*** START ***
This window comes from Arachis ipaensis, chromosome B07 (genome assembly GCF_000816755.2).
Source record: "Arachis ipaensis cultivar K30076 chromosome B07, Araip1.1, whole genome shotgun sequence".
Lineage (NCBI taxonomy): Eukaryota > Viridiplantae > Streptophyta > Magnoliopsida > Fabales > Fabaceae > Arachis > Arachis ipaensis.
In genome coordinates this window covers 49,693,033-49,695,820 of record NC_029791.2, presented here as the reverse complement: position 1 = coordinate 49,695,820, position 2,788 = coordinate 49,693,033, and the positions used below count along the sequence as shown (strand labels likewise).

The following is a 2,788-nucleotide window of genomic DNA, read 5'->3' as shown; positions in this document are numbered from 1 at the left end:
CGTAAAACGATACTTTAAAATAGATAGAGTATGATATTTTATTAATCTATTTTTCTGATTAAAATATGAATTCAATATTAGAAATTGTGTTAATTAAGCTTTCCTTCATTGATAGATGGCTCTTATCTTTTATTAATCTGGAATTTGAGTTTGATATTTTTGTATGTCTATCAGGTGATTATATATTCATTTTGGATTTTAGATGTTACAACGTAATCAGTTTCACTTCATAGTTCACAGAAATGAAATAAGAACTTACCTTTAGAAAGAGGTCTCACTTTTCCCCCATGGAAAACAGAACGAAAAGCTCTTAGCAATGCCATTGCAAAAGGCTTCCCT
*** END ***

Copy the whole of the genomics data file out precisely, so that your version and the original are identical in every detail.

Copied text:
This window comes from Arachis ipaensis, chromosome B07 (genome assembly GCF_000816755.2).
Source record: "Arachis ipaensis cultivar K30076 chromosome B07, Araip1.1, whole genome shotgun sequence".
Lineage (NCBI taxonomy): Eukaryota > Viridiplantae > Streptophyta > Magnoliopsida > Fabales > Fabaceae > Arachis > Arachis ipaensis.
In genome coordinates this window covers 49,693,033-49,695,820 of record NC_029791.2, presented here as the reverse complement: position 1 = coordinate 49,695,820, position 2,788 = coordinate 49,693,033, and the positions used below count along the sequence as shown (strand labels likewise).

The following is a 2,788-nucleotide window of genomic DNA, read 5'->3' as shown; positions in this document are numbered from 1 at the left end:
CGTAAAACGATACTTTAAAATAGATAGAGTATGATATTTTATTAATCTATTTTTCTGATTAAAATATGAATTCAATATTAGAAATTGTGTTAATTAAGCTTTCCTTCATTGATAGATGGCTCTTATCTTTTATTAATCTGGAATTTGAGTTTGATATTTTTGTATGTCTATCAGGTGATTATATATTCATTTTGGATTTTAGATGTTACAACGTAATCAGTTTCACTTCATAGTTCACAGAAATGAAATAAGAACTTACCTTTAGAAAGAGGTCTCACTTTTCCCCCATGGAAAACAGAACGAAAAGCTCTTAGCAATGCCATTGCAAAAGGCTTCCCT